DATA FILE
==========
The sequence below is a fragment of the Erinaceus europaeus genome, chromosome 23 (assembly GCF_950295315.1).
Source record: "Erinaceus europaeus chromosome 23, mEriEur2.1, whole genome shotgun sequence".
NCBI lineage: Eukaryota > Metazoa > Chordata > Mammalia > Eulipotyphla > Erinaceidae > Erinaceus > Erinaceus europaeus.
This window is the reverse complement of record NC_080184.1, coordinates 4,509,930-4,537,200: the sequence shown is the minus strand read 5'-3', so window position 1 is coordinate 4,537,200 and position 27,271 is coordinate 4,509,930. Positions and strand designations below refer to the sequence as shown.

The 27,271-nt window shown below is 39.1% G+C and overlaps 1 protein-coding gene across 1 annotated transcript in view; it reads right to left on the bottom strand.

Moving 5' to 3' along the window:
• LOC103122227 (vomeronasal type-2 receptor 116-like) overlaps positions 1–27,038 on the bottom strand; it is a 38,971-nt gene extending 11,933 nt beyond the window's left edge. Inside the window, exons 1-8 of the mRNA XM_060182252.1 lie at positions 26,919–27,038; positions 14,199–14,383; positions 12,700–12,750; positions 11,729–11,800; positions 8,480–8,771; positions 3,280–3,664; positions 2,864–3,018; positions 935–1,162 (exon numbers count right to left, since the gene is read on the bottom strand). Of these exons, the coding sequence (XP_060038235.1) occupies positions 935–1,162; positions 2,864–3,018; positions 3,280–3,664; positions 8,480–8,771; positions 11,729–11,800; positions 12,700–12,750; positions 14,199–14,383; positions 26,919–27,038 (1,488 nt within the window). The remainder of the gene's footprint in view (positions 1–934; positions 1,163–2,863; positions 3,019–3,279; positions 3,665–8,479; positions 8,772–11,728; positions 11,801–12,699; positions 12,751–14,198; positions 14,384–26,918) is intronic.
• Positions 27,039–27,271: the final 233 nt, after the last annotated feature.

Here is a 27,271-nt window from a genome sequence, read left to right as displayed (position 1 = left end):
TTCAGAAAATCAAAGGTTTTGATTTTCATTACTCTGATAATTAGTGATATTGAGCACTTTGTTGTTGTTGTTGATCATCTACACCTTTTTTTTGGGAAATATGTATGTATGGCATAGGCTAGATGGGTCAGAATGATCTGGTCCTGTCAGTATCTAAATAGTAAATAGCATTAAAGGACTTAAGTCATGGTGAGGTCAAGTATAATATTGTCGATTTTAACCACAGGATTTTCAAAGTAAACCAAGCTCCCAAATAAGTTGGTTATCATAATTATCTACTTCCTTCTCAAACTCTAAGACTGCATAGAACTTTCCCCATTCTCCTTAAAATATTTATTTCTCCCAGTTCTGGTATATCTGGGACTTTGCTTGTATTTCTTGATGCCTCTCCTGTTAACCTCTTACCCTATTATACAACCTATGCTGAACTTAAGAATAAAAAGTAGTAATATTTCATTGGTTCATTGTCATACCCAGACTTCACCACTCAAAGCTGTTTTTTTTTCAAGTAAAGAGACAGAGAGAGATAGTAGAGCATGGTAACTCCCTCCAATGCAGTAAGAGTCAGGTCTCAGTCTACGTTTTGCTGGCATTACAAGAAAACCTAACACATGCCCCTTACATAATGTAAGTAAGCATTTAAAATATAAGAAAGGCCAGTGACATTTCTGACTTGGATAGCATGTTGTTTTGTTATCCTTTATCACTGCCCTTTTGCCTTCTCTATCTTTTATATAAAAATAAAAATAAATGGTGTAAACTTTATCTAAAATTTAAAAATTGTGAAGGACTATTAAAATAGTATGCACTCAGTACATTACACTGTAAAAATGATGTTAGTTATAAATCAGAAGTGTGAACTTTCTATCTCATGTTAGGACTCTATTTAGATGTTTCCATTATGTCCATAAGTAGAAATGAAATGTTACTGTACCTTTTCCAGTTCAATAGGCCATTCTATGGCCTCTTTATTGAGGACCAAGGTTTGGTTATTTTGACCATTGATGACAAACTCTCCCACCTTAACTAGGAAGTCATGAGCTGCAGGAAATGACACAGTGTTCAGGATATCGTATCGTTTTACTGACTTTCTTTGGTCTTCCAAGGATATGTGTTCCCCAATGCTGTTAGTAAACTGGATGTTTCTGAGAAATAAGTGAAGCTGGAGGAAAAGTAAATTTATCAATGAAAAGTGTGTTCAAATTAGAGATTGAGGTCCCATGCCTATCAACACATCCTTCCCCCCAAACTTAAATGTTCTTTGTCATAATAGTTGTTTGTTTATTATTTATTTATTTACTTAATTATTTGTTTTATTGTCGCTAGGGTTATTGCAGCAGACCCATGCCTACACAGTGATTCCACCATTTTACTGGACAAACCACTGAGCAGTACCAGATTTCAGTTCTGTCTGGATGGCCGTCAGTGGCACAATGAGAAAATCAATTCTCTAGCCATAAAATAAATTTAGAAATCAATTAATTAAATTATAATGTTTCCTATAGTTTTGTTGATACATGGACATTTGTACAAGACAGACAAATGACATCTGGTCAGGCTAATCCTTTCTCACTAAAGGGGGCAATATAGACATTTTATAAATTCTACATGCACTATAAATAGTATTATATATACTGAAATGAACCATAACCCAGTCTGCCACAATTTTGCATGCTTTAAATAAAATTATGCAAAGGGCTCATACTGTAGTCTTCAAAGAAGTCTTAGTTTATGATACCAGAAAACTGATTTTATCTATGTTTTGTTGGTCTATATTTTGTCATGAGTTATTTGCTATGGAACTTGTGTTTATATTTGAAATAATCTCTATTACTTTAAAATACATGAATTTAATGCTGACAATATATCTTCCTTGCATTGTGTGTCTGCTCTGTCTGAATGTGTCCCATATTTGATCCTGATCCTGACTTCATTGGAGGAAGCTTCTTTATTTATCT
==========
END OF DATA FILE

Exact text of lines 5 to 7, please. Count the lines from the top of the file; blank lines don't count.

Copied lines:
The 27,271-nt window shown below is 39.1% G+C and overlaps 1 protein-coding gene across 1 annotated transcript in view; it reads right to left on the bottom strand.

Moving 5' to 3' along the window:
• LOC103122227 (vomeronasal type-2 receptor 116-like) overlaps positions 1–27,038 on the bottom strand; it is a 38,971-nt gene extending 11,933 nt beyond the window's left edge. Inside the window, exons 1-8 of the mRNA XM_060182252.1 lie at positions 26,919–27,038; positions 14,199–14,383; positions 12,700–12,750; positions 11,729–11,800; positions 8,480–8,771; positions 3,280–3,664; positions 2,864–3,018; positions 935–1,162 (exon numbers count right to left, since the gene is read on the bottom strand). Of these exons, the coding sequence (XP_060038235.1) occupies positions 935–1,162; positions 2,864–3,018; positions 3,280–3,664; positions 8,480–8,771; positions 11,729–11,800; positions 12,700–12,750; positions 14,199–14,383; positions 26,919–27,038 (1,488 nt within the window). The remainder of the gene's footprint in view (positions 1–934; positions 1,163–2,863; positions 3,019–3,279; positions 3,665–8,479; positions 8,772–11,728; positions 11,801–12,699; positions 12,751–14,198; positions 14,384–26,918) is intronic.